Last year, I was asked to give a talk for the Meta’19 workshop. It’s a workshop on metaprogramming and reflection. The submission deadline for this year’s edition, is less than a month away: Check it out!
Last September, I had a lot of fun putting together a lecture on language implementation techniques. It is something I wanted to do for a while, but I had not had a good excuse before to actually do it.
Continuing a little bit with writing notes on Truffle and Graal, this one is based on my observations in SOMns and changes to its message dispatch mechanism. Specifically, I refactored the main message dispatch chain in SOMns. As in Self and Newspeak, all interactions with objects are message sends. Thus, field access and method invocation is essentially the same. This means that message sending is a key to good performance.
Over the course of the next four weeks, I plan to publish a new post every Tuesday to give a detailed introduction on how to use the Graal compiler and the Truffle framework to build fast languages. And this is the very first post to setup this series. The next posts are going to provide a bit of background on Golo, the language we are experimenting with, then build up the basic interpreter for executing a simple Fibonacci and later a Mandelbrot computation. To round off the series, we will also discuss how to use one of the tools that come with Graal to optimize the performance of an interpreter. But for today, let’s start with the basics.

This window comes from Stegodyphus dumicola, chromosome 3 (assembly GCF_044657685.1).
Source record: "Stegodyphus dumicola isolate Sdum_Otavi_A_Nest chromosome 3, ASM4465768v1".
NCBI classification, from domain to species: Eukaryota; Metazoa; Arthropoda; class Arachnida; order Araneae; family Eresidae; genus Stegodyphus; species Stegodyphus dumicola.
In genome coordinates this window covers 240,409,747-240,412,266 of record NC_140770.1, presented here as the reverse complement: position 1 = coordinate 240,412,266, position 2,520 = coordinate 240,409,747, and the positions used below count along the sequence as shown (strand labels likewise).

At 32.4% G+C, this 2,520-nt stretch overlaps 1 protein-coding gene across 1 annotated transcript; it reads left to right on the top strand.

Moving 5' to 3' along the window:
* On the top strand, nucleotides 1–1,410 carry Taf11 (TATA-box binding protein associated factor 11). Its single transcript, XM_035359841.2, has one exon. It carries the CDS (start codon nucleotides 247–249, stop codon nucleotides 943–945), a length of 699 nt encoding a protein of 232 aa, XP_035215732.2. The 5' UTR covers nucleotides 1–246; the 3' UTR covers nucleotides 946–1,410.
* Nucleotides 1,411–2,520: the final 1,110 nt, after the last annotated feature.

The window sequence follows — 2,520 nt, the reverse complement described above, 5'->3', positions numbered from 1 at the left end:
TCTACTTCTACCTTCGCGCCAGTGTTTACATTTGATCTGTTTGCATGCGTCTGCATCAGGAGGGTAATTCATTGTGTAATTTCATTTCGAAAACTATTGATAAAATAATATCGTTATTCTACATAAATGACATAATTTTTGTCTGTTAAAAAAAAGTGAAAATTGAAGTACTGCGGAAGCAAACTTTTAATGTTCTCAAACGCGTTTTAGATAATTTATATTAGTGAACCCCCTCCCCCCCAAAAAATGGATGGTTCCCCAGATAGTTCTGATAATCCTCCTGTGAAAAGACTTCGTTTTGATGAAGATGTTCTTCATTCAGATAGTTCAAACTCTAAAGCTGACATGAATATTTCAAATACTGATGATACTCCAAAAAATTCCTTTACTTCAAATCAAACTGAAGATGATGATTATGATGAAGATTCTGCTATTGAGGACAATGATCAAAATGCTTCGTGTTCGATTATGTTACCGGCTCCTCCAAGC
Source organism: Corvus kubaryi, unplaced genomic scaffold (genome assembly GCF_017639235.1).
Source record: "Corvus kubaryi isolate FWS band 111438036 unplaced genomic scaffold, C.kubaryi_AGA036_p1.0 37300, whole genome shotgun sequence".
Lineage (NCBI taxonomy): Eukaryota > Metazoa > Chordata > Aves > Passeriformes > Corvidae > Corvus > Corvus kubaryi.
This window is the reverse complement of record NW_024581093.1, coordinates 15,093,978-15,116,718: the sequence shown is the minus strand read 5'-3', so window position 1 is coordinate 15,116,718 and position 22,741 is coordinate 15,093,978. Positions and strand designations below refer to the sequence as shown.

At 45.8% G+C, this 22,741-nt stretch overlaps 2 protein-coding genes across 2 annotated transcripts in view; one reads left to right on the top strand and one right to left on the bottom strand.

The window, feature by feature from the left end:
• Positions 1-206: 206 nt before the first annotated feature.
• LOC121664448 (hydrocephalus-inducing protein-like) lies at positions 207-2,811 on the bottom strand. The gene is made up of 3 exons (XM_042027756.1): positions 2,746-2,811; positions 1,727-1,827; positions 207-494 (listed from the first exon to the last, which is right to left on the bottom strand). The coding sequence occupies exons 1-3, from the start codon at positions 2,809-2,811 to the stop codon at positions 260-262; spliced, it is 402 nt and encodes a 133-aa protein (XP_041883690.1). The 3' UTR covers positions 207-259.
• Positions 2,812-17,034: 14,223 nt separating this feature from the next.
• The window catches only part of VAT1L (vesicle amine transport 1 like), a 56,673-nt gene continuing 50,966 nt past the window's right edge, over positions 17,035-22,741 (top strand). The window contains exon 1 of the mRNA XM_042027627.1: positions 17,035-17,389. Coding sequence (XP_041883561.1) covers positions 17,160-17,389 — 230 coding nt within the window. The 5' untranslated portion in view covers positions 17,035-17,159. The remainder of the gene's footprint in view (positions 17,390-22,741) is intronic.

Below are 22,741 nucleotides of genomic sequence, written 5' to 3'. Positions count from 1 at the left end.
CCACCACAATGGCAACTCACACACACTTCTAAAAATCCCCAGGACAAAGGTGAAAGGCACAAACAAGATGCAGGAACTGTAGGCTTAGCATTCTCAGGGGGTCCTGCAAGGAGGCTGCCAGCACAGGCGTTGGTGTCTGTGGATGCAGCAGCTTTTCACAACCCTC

Back in 2013 when looking for a way to show that my ideas on how to support concurrency in VMs are practical, I started to look into meta-compilation techniques. Truffle and RPython are the two most promising systems to build fast language implementations without having to implement a compiler on my own. While these two approaches have many similarities, from a conceptual perspective, they take two different approaches that can be seen as the opposite ends of a spectrum. So, I thought, it might be worthwhile to investigate them a little closer.